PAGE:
ATI relied on TSMCís 130 nm Low-K line to produce the X800 series of chips, and production never came close to meeting demand.  Evidence points at low yields due to the design of the part.  Speed bins could also play a factor here, as the Pro clocks in at 475 MHz, the XT at 500 MHz, and the XT PE at 520 MHz.  Achieving these speeds could have been a major problem for ATI.  Other sources claimed that ATI gave up on the R420 chip by the end of October and started fabrication of the respun R480 (metal layer change, PCI-E support).  This may not be entirely true, as of early March of 2005 very good supplies of X800 Pro, XT, and XT PE parts have shown up at retailers (all AGP, supposedly based on the R420).  At first glance it appears as though ATI has finally been able to produce enough R420 parts to meet demand.  If this is in fact true, it is unfortunate that supply finally caught up with demand 9 months after the release of the X800 series.

            To address the midrange market more adequately, ATI released the X700 series of products.  These were meant to address the $175 to $260 PCI-E market.  These new chips supposedly have the power to outperform the older 9800 Pros and 9800 XTs, even though the X700 is limited to a 128 bit memory bus.  The X700ís improved memory handling abilities and the use of higher speed GDDR-3 helps to alleviate this situation, plus it lowers the overall packaging and PCB costs by sticking to a 128 bit path.  Originally the X700 was supposed to show up in three different flavors; the X700, X700 Pro, and X700 XT.  For what appears to be a variety of reasons (product placement, pricing, speed bins, yields, etc.) the X700 XT has been dropped from the lineup.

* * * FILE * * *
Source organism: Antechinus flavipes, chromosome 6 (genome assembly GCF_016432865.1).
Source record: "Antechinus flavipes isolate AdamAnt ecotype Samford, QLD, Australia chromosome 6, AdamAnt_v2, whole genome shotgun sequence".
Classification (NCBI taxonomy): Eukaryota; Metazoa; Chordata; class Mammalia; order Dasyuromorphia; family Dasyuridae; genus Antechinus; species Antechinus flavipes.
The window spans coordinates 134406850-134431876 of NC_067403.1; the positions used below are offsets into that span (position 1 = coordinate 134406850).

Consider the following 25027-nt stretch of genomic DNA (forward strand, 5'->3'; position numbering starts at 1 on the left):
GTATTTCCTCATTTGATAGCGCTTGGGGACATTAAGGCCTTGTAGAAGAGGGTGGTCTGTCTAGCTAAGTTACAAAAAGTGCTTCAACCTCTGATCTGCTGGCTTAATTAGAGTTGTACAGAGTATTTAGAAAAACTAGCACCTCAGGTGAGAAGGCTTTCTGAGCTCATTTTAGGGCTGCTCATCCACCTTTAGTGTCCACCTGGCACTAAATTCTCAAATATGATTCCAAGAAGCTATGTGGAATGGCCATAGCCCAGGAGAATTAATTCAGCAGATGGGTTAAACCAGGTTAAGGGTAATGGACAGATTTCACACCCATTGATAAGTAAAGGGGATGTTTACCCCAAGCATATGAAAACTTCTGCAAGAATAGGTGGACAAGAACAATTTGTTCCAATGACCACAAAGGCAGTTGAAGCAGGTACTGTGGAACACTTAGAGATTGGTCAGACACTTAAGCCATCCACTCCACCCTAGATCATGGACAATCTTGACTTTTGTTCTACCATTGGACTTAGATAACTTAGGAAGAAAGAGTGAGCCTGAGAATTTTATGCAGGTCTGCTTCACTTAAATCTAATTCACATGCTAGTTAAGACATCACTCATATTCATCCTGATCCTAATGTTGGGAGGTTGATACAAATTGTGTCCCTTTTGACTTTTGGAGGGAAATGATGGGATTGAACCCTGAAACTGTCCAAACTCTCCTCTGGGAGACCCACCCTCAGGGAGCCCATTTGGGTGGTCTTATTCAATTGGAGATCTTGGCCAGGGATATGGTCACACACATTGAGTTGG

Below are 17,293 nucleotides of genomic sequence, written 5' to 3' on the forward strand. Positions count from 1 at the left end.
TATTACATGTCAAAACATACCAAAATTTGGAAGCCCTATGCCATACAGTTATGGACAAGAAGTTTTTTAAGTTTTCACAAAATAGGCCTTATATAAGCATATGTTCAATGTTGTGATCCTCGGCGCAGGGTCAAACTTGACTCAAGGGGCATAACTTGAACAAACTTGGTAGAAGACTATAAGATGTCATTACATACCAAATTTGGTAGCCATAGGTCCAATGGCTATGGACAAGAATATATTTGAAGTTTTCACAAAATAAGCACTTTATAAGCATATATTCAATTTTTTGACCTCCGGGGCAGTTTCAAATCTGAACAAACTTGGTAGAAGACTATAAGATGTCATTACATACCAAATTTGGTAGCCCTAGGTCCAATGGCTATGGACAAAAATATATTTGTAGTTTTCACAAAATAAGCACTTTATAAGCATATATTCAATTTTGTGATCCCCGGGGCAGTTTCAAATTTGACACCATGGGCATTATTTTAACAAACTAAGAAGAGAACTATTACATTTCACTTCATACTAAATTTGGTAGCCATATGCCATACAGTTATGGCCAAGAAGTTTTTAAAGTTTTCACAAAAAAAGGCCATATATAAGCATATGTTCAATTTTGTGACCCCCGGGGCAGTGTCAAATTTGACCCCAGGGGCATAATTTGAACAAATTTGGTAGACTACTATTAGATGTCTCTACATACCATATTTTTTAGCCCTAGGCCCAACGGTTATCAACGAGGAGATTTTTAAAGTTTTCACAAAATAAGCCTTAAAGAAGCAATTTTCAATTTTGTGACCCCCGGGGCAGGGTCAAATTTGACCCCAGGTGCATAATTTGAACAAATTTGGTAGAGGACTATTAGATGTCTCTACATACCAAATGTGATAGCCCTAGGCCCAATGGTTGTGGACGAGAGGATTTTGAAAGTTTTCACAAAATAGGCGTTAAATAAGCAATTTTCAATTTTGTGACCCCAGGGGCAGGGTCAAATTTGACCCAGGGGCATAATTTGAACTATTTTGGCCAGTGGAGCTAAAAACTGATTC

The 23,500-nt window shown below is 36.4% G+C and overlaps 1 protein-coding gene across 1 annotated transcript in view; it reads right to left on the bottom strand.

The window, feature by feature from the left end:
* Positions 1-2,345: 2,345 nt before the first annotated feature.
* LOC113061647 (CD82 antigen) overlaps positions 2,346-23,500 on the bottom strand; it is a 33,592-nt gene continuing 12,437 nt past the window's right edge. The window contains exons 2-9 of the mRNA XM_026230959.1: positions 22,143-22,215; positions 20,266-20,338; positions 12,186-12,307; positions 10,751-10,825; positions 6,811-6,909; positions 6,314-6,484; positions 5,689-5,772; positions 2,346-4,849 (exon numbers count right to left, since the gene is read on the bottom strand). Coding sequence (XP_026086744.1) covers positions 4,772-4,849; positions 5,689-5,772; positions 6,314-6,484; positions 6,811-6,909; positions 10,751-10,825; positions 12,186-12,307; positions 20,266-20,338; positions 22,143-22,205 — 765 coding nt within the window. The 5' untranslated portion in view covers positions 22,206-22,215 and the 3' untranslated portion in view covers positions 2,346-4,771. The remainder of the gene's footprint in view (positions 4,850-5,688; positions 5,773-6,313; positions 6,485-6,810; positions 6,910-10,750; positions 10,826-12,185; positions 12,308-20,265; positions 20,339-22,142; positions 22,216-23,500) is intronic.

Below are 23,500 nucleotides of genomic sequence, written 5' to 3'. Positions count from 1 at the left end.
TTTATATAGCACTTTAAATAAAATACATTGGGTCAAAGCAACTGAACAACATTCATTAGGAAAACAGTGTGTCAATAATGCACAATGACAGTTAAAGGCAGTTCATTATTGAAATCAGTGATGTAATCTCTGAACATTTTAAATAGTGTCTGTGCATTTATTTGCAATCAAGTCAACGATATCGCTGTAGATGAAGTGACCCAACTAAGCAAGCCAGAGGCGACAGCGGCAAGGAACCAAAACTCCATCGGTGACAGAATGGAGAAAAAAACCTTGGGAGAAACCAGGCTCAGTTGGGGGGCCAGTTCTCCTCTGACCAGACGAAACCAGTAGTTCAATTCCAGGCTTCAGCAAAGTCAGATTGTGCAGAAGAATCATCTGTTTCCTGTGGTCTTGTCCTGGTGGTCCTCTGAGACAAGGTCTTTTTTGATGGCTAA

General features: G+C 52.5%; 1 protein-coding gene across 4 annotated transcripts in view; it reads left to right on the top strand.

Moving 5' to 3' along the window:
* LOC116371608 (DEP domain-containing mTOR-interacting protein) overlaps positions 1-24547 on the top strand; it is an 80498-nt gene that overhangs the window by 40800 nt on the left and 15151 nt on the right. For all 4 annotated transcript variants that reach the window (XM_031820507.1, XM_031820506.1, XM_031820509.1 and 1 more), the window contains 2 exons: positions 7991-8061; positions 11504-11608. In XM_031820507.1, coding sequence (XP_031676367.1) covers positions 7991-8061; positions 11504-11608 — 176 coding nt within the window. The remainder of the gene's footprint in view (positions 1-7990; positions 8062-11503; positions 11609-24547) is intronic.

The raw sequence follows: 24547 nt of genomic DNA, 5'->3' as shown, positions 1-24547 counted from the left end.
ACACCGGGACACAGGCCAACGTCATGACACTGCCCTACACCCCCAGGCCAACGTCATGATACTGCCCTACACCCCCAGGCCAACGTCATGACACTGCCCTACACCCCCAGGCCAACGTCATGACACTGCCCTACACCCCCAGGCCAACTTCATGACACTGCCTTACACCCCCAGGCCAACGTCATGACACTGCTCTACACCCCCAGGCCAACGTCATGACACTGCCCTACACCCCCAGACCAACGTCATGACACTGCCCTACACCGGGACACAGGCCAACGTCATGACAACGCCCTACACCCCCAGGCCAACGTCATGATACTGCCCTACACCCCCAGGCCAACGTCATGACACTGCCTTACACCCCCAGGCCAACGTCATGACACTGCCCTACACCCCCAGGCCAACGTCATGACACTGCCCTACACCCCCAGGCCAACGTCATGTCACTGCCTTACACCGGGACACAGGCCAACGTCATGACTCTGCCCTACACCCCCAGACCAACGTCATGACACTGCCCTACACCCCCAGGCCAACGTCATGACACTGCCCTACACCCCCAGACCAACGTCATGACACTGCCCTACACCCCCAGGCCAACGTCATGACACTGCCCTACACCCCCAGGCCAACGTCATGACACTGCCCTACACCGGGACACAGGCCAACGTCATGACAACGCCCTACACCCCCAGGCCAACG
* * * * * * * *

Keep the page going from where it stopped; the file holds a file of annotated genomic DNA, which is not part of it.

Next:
When placed head to head with the GeForce 6600 GT, the current high end X700 Pro typically performs slower in a wide variety of games and applications.  It is still a very solid performing part, and for the record it does surpass the 9800 series of cards.  It is a very solid midrange card, but due to the pressure from NVIDIA, it may not get the recognition that its predecessors, the 9600 Pro and XT, got when they were competing with the midrange GeForce FX products.  There have also been initial reports of more fabrication problems with these chips and their design.  This could be one of the largest factors as to why the X700 XT was dropped from the lineup, as the speed bins were not shaking out as they were supposed to.  The X700 cards in peoplesí hands do not appear to want to clock much more than 500 MHz at most, which is the base speed of the GeForce 6600 GT.  The one advantage the X700 Pro has over the GeForce 6600 GT is that many of the X700 models come with 256 MB of memory.  More is always better, and many feel that while the 6600 GT is an excellent performer, it doesnít come with enough memory to let it stretch its legs on games such as Doom 3 (which in High Quality mode utilizes over 200 MB of texture data).  Other upcoming games will also feature a greater amount of texture data, and will more aptly utilize 256 MB cards.